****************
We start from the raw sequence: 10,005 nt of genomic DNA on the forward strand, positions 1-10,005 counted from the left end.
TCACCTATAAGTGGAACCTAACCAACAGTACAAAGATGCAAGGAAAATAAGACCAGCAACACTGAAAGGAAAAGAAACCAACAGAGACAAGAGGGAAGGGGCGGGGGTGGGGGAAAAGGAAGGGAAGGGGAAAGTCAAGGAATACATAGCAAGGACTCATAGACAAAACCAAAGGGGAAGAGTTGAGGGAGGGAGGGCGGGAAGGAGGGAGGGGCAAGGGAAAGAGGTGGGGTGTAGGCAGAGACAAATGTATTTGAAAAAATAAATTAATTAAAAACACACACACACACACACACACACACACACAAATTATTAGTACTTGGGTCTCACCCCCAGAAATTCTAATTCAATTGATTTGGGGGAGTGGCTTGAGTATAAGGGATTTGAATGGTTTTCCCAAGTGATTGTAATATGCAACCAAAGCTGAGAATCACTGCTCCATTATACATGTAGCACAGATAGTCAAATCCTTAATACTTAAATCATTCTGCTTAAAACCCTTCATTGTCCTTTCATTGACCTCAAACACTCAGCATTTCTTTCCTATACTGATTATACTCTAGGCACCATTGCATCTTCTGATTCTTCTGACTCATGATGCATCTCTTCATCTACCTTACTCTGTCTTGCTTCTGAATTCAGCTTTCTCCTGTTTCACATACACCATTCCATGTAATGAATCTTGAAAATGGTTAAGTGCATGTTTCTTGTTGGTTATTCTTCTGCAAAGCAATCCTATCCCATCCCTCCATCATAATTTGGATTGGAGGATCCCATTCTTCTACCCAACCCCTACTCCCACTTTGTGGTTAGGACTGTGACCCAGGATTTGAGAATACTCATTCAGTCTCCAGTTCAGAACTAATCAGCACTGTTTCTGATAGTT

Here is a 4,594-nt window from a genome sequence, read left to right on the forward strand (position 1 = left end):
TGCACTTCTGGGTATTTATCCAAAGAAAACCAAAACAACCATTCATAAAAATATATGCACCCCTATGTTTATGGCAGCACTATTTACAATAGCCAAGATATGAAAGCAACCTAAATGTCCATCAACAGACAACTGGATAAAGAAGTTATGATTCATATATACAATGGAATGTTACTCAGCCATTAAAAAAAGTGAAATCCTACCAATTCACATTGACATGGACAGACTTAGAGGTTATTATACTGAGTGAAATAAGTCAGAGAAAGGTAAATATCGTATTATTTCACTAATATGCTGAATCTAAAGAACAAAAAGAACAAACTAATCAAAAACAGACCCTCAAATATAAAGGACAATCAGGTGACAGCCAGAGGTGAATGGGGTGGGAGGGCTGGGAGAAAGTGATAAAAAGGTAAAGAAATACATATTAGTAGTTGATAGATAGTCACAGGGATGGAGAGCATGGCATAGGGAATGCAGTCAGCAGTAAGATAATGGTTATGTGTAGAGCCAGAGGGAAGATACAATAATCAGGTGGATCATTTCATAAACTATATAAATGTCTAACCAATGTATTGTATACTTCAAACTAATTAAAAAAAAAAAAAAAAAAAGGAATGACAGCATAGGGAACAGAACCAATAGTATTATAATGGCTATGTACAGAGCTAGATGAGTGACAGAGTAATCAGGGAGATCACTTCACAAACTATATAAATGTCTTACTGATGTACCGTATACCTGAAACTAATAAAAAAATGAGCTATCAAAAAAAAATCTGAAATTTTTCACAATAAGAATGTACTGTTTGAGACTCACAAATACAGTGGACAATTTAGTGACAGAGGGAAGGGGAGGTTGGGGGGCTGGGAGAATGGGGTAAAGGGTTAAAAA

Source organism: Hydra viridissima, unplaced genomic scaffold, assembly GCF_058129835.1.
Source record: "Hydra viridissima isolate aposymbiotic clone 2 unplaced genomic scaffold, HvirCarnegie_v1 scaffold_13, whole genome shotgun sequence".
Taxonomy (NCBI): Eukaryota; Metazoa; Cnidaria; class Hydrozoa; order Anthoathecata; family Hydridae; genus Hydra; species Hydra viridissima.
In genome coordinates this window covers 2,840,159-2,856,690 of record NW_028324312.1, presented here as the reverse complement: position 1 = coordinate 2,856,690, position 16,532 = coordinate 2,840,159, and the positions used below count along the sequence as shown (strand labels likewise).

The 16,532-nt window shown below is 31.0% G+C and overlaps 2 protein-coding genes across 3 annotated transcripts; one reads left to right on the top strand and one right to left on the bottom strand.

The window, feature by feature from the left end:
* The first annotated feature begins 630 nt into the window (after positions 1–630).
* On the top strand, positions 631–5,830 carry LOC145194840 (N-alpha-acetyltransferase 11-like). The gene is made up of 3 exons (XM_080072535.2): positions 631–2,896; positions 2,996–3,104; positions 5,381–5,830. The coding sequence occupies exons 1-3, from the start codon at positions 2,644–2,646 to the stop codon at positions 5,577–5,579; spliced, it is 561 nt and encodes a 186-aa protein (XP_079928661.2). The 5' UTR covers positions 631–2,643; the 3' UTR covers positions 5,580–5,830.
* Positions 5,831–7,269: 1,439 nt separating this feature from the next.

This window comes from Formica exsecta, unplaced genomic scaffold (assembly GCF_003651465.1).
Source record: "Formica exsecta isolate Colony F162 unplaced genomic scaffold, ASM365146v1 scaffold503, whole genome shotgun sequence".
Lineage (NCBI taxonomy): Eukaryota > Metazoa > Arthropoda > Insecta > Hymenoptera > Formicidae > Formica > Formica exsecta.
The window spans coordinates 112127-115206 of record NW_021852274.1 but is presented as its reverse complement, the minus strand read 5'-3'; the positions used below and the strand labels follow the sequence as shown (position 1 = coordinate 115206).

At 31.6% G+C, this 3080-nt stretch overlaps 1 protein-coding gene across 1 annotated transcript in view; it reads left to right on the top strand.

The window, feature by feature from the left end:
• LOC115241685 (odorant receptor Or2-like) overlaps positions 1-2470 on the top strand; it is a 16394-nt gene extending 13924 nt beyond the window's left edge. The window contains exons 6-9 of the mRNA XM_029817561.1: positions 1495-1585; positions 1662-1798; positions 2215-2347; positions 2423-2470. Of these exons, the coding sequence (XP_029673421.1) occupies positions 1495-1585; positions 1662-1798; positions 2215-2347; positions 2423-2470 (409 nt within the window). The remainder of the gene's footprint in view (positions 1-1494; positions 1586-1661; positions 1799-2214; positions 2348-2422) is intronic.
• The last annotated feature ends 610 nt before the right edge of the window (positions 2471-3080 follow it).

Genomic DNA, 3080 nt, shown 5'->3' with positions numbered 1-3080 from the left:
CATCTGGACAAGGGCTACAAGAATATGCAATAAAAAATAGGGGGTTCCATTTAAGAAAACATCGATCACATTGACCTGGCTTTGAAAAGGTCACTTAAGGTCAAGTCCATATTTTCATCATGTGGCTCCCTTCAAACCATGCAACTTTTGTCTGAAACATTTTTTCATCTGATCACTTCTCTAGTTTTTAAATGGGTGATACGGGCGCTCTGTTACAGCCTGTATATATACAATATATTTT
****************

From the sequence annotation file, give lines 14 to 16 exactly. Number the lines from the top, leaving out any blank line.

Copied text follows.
This window comes from Formica exsecta, unplaced genomic scaffold (assembly GCF_003651465.1).
Source record: "Formica exsecta isolate Colony F162 unplaced genomic scaffold, ASM365146v1 scaffold503, whole genome shotgun sequence".
Lineage (NCBI taxonomy): Eukaryota > Metazoa > Arthropoda > Insecta > Hymenoptera > Formicidae > Formica > Formica exsecta.